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Ready, set, apply for college

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Two seniors offered a college application workshop as a senior Creative-Action-Service project (CAS). Kelly Meade and Renae Dela Pena felt students did not receive adequate guidance in writing with their application essays so they invited guest speakers to demystify the process.

Kelly Meade and Renae Dela Pena saw a need and organized the four-part event.

On Saturday, Sept. 16, over 65 juniors and seniors came to a three-hour presentation. They heard Mr. Aubrey Berry, Azusa Pacific representative; Ms. Margareta Drew, Gabrielino High School teacher; and Andrew Castillo, class of 2017, speak about the college admissions process.

A college admission counselor, Mr. Audrey Berry, and a high school English teacher, Ms. Margareta Drew, were keynote speakers.

Mr. Berry, freshman admission counselor at APU and graduate of APU in journalism, encouraged students to research the schools of interest to see they were a good match for the school. In the application essay, he said students should address how their needs and preferences were similar to college mission statement or offerings. Students should be themselves. He said that student should not try to be what they think the college is looking for, but should tell a story about their interests, family or inspiration. Students should attend to the details of the prompts, including word counts.

Attendees watched a video of Andrew, CO alumnus, because he is currently attending Harvard University. He told the students that they should start ahead on their application essays to give time for revision and review. He encouraged students to show, not tell, schools who they are. The personality of the applicant should come through in the voice of the essay. On the common application essay, students should not mention any school in particular because the essay is sent to multiple universities. The grammar of the essay should be impeccable.

Ms. Drew told students that colleges are looking for well-rounded students, not students who have done everything. She said that students should pursue those clubs and extra-curricular activities that make them happy and that they are passionate about. She, too, recommended that students research schools of interest by Googling “common data about X university” to see if the schools are compatible with their interests and future pursuits. She learned the hard way that not all universities have all majors, and she was attending Occidental University before she realized they did not offer advertising.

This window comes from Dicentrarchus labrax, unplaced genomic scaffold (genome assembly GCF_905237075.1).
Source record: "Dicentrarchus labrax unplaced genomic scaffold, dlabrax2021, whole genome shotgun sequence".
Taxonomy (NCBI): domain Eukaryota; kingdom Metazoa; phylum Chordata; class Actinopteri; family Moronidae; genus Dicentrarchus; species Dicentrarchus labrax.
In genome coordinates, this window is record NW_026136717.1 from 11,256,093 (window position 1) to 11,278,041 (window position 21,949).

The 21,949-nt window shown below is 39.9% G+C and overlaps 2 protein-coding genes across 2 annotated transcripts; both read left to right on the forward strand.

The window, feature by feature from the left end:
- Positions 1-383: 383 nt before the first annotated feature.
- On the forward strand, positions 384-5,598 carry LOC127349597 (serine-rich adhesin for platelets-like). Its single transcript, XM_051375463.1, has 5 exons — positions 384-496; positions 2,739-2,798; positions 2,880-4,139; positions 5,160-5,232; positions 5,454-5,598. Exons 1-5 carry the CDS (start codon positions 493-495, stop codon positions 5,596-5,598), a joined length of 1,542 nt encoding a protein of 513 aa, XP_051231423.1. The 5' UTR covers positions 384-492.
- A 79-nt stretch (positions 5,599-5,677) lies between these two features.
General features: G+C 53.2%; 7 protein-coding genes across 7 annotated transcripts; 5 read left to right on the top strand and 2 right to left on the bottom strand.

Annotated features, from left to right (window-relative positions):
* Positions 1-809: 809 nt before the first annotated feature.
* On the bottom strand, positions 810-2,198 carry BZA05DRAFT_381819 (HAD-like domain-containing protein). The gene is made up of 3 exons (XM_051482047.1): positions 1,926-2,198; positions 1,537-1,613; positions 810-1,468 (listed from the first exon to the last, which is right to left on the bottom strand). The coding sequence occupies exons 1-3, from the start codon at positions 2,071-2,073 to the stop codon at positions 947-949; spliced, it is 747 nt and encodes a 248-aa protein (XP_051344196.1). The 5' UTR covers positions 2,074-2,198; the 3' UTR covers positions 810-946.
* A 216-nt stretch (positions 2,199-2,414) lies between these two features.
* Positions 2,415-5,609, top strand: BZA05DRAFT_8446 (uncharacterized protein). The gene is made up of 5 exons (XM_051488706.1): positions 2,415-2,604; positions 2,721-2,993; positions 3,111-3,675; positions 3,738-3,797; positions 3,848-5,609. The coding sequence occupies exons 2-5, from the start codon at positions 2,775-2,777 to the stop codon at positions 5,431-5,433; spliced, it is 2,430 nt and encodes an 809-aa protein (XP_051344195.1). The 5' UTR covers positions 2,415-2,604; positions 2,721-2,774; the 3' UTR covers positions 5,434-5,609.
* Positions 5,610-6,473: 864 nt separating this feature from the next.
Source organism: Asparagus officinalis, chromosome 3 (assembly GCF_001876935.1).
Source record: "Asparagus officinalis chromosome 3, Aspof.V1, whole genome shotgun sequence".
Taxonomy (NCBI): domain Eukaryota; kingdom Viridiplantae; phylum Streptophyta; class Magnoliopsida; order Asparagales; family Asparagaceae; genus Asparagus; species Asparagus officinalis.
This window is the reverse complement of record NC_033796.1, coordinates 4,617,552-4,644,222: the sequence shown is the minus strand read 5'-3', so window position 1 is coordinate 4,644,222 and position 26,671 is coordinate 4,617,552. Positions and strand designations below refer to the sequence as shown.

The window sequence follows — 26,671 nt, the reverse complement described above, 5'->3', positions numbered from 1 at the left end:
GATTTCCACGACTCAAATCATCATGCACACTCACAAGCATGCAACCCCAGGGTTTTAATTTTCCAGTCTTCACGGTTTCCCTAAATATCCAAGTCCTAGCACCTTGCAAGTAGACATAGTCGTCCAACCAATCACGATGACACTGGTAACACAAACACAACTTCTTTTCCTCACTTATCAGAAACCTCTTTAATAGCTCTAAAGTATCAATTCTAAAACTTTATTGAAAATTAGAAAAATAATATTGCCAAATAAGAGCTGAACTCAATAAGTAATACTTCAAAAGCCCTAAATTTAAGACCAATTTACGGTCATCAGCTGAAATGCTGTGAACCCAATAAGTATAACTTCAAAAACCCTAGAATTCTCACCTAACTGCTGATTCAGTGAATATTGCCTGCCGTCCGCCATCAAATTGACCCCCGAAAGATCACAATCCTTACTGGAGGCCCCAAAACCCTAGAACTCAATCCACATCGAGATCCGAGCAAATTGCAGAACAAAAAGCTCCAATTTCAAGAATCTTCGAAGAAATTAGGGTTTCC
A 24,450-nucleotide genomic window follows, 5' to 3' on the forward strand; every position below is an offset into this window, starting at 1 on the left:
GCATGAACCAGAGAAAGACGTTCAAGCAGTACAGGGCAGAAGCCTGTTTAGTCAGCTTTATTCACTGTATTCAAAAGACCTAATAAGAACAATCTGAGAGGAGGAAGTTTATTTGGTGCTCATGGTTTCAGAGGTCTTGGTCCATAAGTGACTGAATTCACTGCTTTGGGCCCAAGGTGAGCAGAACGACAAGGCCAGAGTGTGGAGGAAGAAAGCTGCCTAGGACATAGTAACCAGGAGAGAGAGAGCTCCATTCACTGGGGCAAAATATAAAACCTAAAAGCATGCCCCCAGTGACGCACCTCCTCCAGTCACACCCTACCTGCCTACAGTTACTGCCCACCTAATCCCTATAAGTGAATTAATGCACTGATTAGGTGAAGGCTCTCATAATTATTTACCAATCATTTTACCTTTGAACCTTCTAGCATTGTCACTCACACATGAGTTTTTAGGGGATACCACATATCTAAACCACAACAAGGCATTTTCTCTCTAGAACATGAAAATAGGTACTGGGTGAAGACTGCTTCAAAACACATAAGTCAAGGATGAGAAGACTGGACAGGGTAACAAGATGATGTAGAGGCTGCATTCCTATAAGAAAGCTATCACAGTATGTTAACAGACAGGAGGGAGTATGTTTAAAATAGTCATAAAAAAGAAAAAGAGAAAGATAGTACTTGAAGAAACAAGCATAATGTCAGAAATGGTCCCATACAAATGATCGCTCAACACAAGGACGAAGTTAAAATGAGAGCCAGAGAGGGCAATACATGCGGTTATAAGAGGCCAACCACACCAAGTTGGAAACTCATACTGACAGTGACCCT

Ms. Drew said the college essay should tell the story of the individual and show who the individual is. Students should understand that a rejection is not personal. Colleges have only so many openings, and because they want a diverse student body, they may not need another person with an individual’s qualifications. She recommends that students should give teachers three weeks’ notice to write a letter of recommendation so a teacher can write the letter at her convenience, rather than under pressure of a deadline.

Mr. Richard Wiard, economics teacher, told students that their brag sheets help teachers personalize letters of recommendation by giving them information they might not have known about the students. Students should choose a teacher for a letter of recommendation who knows them and who can write positively about them.

The first follow-up meeting took place during lunch on Sept. 22. Ms. Tammy Mazziotti, college/career specialist, and Mr. Scott Higuera, English teacher, helped 26 students work on their brag sheets. The second follow-up meeting took place on Sept. 28, and three committed students came for further help on their brag sheets or to discuss their personal statements.

Kelly Meade and others work on their brag sheet during the first follow-up lunch meeting.

During the final lunch meeting on Oct. 6, four students received one-on-one help with their UC personal statements. Counselors Mr. Greg Solis and Mrs. Crystal Volpe and Ms. Mazziotti reviewed the statements and gave suggestions for improvement.

Lesley Munoz, senior, said, “The CAPE workshop was extremely helpful because it motivated me to set deadlines for myself. The guest speakers definitely helped in seeing what colleges look at, which was nice. Personally, the most important and helpful aspect of the program were the deadlines. Because if I had not had set deadlines, I would have waited longer to get everything done.” All of the speakers recommended that students give themselves time to reflect, write and revise so they would have the best possible essays.

Mark Marquez, senior, receives one-on-one help on his personal essay from Mrs. Crystal Volpe.

Kelly came up with the idea during her junior year when she watched her brother, Chris, struggle to finish his college application essays at the last minute. She thought that more direction should be given to a process that impacts an individual’s future so profoundly. She and Renae worked through the summer to line up speakers and to plan the workshop.

Kelly and Renae expressed appreciation to the Charter Oak faculty and staff who supported them in the workshop. They also thanked the students who used the program to full advantage and followed through with the follow-up meetings.

If students would like to receive notes or a recording of the first meeting, they can contact Renae Dela Pena.

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1 Comment

One Response to “Ready, set, apply for college”

  1. Renae Dela Pena on October 14th, 2017 3:50 pm

    I love the article! Kelly and I are grateful that The Bolt Live expressed interest in our program and to publish about it! Keep on writing! 👌🏼

    [Reply]

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